23 posted on 08/08/2013 4:45:38 PM PDT by markomalley (Nothing emboldens the wicked so greatly as the lack of courage on the part of the good -- Leo XIII)
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To: markomalley

It’s my understanding that the doctrinal concern is that he may be considering allowing communion to those in a second union without the necessity of an annulment.

Whether that is what he means is not clear. I guess time will only tell.


24 posted on 08/08/2013 4:51:42 PM PDT by piusv
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To: Flying Circus

“If it does, then I have to respectfully disagree with the pope on this one and say the Latin Church has the better position.”

The Latin Church certainly seems more inline with direct quotes from Jesus. He referred to the Old Testament permission of divorce as something caused by the hardness of peoples’ hearts.


25 posted on 08/08/2013 5:02:49 PM PDT by kearnyirish2 (Affirmative action is economic war against white males (and therefore white families).)
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To: markomalley

“But, unlike the socialist USCCB staff, I do not see any way that the Holy Father is going to allow this idea of authorizing some kind of divorce.”

I agree; there would be no better way of chasing away the remaining faithful than telling them the way is not narrow anymore, and they’ve gone through life’s travails for no reason (in terms of birth control, marriage difficulty, etc.). While the media is going to try to paint this Pope as an “unCatholic” liberal, he knows better than anyone else the fate that awaits Churches that stray from true Christianity. Many “Christian” churches bear no resemblance to anything biblical in root, and he has to rein in “progressive” members of the Catholic Church that left the reservation decades ago.


26 posted on 08/08/2013 5:06:18 PM PDT by kearnyirish2 (Affirmative action is economic war against white males (and therefore white families).)
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To: NYer

a contest between the spirit of the law and the human artifact of the letter of the law

and in the spirit of the law Yeshua acknowledged that a man (or a woman) should not divorce their spouse except for unfaithfulness - to the marriage vows - but MAY divorce their spouse due to unfaithfulness, which is an admission of both a sin and that the marriage contract has been broken by that sin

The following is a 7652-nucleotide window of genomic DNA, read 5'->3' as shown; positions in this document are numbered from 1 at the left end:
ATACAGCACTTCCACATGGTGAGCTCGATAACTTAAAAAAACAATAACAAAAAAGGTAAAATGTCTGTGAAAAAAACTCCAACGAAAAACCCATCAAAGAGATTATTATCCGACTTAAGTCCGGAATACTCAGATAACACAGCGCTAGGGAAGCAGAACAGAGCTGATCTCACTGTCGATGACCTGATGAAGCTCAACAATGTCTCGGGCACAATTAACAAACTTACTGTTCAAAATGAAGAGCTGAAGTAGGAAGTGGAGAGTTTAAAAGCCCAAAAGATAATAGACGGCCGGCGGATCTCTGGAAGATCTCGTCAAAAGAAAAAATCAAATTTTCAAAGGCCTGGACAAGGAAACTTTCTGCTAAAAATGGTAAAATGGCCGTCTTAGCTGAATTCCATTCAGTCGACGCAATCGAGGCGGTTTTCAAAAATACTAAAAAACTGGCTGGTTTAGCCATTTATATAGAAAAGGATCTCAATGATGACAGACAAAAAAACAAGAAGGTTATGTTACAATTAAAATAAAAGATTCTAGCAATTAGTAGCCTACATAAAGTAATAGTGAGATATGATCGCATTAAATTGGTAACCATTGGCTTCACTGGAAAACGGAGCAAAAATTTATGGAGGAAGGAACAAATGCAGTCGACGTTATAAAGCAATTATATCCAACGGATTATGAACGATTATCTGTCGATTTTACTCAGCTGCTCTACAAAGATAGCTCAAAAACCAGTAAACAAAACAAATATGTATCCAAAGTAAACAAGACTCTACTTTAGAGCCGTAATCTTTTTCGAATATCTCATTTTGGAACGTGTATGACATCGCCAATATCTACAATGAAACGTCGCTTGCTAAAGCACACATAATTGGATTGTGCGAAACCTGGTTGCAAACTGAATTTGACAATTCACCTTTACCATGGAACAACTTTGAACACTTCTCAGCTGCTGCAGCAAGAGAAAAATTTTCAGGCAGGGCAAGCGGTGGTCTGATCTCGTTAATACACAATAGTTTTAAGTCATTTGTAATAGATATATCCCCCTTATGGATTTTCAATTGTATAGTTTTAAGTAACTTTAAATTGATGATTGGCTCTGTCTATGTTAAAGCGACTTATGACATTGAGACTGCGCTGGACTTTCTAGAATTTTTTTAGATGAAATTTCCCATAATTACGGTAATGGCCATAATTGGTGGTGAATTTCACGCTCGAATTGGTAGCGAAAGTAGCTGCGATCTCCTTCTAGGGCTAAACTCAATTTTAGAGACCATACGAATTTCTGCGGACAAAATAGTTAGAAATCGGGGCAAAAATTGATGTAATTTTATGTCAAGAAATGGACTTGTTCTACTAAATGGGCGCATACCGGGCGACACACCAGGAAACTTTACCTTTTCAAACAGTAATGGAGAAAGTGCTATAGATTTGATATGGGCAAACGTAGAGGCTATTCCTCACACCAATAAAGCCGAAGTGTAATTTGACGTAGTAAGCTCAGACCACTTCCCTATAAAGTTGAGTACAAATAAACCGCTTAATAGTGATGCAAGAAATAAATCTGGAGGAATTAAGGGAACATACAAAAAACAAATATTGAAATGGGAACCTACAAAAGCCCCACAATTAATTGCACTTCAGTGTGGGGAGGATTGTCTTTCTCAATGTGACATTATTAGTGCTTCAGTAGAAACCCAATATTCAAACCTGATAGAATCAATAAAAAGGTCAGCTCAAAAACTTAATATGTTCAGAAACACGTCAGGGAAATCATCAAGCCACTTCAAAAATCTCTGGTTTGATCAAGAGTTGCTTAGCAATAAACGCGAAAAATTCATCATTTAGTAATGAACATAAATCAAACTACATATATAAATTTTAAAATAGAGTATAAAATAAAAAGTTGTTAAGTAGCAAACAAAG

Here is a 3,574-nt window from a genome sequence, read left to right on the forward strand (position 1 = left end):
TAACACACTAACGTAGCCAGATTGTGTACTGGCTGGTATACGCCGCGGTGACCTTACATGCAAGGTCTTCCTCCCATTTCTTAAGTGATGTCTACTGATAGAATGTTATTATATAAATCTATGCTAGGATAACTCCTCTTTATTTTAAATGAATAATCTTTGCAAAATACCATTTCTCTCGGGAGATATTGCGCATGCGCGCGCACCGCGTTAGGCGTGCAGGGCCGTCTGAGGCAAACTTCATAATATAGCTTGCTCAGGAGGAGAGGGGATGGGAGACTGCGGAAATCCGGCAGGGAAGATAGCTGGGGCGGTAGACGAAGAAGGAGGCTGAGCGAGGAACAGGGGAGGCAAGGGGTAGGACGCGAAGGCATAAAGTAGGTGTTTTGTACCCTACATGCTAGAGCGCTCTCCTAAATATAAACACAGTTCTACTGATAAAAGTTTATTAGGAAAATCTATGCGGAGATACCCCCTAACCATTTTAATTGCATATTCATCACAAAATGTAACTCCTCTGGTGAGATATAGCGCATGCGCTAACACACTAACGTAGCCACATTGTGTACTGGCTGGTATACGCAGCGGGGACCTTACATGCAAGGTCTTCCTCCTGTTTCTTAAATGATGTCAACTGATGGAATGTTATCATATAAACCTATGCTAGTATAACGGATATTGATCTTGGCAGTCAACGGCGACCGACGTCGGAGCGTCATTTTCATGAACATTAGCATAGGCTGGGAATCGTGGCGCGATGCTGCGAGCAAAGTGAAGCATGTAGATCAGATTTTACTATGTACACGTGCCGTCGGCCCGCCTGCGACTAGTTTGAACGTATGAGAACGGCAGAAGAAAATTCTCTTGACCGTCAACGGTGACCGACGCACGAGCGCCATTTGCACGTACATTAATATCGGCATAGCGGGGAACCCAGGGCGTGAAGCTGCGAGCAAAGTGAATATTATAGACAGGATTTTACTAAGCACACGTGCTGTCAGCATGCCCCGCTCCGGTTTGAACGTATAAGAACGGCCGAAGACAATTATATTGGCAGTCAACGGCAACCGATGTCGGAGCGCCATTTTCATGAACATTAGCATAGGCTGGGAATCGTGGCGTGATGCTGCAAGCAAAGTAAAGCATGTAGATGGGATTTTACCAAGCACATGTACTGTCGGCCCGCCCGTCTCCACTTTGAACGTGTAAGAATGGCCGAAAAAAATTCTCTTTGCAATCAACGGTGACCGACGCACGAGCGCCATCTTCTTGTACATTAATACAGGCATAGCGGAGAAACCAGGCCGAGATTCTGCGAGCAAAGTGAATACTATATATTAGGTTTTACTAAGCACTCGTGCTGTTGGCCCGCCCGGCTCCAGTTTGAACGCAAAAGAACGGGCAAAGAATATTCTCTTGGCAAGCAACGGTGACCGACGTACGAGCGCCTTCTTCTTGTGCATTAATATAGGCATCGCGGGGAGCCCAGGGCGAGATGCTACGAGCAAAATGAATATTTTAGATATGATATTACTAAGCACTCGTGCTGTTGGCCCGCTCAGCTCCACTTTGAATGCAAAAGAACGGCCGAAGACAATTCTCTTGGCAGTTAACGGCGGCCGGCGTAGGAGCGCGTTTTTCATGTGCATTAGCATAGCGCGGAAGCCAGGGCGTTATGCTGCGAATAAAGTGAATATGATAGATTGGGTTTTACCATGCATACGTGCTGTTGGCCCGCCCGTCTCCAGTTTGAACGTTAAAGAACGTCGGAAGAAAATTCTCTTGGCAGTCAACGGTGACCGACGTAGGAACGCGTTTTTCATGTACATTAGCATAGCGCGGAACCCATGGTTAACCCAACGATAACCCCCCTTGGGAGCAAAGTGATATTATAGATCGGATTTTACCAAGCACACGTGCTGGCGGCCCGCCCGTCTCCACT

it is no less a sin to maintain a fiction of a marriage on paper, for nothing other than satisfying a human artifact that ignores the spirit of the law, while continuing a love=life outside of that marriage, which is what those who are psychologically browbeaten into that fiction do (as I have been told many times happens in many cases in the Philippines, by Fillipino friends who live where divorce has/had been illegal for a long time).

The causes of a divorce may be a sin. A fictional marriage that has a “marriage” reality that only exists on paper, and not in life or in spirit, is also a sin. In the former case someone can seek redemption for it, acknowledge they can no longer live a promise made, ask for forgiveness, free their innocent partner from their fiction, and pray to live a reformed life, which might include a second chance at marriage. In the later case, the life-long fictional marriage that exists on paper only, is a sin that never stops - the only part of the vow that remains active is not to OFFICIALLY part, while in reality, though UNOFFICIALLY, the heart and soul of marriage is dead.

It’s NOT about PROMOTING divorce; its about priestly nonsense playing with people’s lives, and the people suffer for it while the priests pat themselves on the back in satisfaction.

YES, divorce is not something to be entertained lightly, and it should be avoided with every effort possible. BUT it can, rightly, be seen that SOMETIMES divorce IS the right, the honest, the moral choice for some. They can ask for forgiveness but they can also acknowledge that the greater sin would be the fiction of keeping alive on paper what is dead in reality.


27 posted on 08/08/2013 5:09:19 PM PDT by Wuli (uir)
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To: markomalley